3 Fixes for the Hip Hinge

Head Position 1

*Note from Sarah: Please welcome Jeromie Preas, the newest part of our team here at Everyday Paleo and one of our awesome trainers/moderators over at Everyday Paleo Lifestyle and Fitness! Jeromie first blogged for us back in October and now he’s here to stay with monthly contributions that will, in Jeromie’s words, help you “Move Often and Move Smart!”

3 Fixes for the Hip Hinge

I know it was posted in October, but I hope you’ve been working on a proper hip hinge. As a trainer, I wanted to address three common things I like to “fix” with clients. I say “fix” because there’s a trend in the fitness industry that there are “right” and “wrong” ways to move. I disagree. I would say there’s more optimal and less optimal. In order to understand the first critique, I want to introduce you to the righting reflex.

The righting reflex is the way your body corrects itself when it’s taken out of its normal upright position. When you lead with the head, the rest of the body follows; this is why a cat always lands on its feet. When it comes to hip hinging, the natural inclination is to initiate the movement with the head up looking forward. This is your righting reflex at work. It can be very effective when you’re lifting maximal loads, but when you’re training submaximal loads, you’re training in a position of increased cervical extension. This leads me to my first fix.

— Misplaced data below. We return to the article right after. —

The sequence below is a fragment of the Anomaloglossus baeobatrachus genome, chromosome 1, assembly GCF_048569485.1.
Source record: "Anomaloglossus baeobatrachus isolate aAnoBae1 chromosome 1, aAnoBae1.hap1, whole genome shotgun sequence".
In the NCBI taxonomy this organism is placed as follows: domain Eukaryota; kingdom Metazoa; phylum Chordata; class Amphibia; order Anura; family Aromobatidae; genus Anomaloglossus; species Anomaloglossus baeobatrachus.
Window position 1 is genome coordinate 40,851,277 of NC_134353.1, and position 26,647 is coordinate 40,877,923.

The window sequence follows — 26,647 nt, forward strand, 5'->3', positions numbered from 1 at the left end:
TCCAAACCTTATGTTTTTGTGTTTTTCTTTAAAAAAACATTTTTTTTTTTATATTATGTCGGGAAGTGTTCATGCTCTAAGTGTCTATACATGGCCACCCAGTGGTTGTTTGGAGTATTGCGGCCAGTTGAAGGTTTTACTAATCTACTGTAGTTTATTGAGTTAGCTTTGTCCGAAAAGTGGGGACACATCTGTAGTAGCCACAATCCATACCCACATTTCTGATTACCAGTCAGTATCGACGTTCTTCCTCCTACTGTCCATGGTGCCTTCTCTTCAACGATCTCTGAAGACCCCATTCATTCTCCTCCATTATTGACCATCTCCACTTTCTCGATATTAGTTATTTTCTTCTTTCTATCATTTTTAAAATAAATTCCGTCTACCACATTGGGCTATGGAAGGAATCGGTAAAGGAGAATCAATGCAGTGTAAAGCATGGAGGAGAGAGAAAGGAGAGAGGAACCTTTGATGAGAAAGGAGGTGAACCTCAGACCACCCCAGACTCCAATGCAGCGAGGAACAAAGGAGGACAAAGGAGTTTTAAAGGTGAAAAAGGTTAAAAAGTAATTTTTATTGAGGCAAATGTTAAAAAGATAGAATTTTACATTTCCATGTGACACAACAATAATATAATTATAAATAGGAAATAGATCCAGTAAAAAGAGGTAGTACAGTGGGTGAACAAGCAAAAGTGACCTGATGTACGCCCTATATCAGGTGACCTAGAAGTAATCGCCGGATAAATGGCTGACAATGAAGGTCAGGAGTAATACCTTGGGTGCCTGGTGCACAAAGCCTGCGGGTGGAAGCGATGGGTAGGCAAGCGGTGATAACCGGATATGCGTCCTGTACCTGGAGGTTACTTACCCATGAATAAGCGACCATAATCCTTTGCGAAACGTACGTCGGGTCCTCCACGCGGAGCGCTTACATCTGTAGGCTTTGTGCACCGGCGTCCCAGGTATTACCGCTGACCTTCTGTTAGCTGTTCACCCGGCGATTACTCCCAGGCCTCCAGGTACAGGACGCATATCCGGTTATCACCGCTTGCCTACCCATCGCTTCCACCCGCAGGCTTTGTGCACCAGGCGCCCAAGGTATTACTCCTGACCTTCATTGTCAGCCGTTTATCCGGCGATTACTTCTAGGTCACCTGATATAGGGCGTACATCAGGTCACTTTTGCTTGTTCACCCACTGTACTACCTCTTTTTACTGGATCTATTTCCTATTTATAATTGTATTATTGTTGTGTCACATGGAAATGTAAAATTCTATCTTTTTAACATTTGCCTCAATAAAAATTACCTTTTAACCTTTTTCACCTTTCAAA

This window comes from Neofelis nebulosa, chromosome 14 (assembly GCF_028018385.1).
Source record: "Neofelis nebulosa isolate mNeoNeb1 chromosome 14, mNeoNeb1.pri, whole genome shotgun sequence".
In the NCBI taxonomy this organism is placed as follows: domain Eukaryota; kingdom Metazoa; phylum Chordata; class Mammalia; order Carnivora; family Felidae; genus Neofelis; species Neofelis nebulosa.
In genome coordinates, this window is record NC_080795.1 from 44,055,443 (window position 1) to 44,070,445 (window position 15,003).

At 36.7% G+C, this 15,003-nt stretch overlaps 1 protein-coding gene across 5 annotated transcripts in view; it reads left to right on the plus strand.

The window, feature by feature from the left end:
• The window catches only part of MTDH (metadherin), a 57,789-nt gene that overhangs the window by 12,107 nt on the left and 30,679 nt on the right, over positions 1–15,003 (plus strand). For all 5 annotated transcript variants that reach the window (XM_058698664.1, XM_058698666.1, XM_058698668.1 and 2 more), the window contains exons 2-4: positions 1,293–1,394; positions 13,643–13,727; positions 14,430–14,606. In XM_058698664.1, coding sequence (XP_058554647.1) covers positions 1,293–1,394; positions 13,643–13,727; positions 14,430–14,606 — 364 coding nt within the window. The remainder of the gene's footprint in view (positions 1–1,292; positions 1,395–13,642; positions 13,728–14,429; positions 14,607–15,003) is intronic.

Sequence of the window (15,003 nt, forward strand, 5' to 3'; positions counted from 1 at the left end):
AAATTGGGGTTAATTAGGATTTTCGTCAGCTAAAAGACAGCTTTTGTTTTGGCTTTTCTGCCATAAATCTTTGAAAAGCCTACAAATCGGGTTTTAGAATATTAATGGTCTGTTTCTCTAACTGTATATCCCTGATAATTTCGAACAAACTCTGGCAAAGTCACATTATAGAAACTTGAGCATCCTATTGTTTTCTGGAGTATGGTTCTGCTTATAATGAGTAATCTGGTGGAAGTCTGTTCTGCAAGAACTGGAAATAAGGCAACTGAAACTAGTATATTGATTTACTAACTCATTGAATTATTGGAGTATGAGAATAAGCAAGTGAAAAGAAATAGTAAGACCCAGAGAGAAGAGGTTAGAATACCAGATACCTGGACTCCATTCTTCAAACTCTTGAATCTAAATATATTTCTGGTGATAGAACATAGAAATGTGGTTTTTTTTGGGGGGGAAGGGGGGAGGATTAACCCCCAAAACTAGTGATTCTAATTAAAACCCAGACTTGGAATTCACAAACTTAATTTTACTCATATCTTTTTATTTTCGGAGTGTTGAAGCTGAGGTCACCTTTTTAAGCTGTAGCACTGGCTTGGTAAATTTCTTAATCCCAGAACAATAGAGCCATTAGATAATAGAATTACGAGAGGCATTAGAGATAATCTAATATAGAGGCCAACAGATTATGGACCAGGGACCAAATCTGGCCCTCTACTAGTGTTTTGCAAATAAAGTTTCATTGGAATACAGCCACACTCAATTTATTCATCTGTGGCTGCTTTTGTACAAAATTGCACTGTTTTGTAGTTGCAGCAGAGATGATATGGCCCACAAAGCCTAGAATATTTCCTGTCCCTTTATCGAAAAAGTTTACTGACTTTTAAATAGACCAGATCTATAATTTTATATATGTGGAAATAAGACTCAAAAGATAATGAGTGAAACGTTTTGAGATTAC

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The Secret

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Note from Sarah: Please enjoy the latest post by Jason Seib and be sure to check out his soon to be released AMAZING book – The Paleo Coach, now available for pre-order here on Amazon!

In my line of work – as a gym owner – I have been asked at  least a thousand times for the “secret” to creating a great body.  In truth, there is not necessarily a “secret” formula; but after reading this post, we might all agree that we are coming closer to figuring out the answer.

If you follow my posts and/or listen to our podcast, you know that a common theme in my work is that sustainable fat loss happens only through improvements in health, and that purely aesthetic goals can make success very difficult.  Today I would like to give you a little more insight into the minds of the people who make full body overhauls look easy.  Once again it’s all about perspective.  These people aren’t genetically superior to the rest of us.  They simply have more powerful motivators than most.  Their goals are supercharged by passion instead of inhibited by desperation or halted by self destructive behavior.  These things are choices, not character traits, and there is no reason why anyone should be exempt from changing their perspective to something more healthy and productive.  Allow me to explain.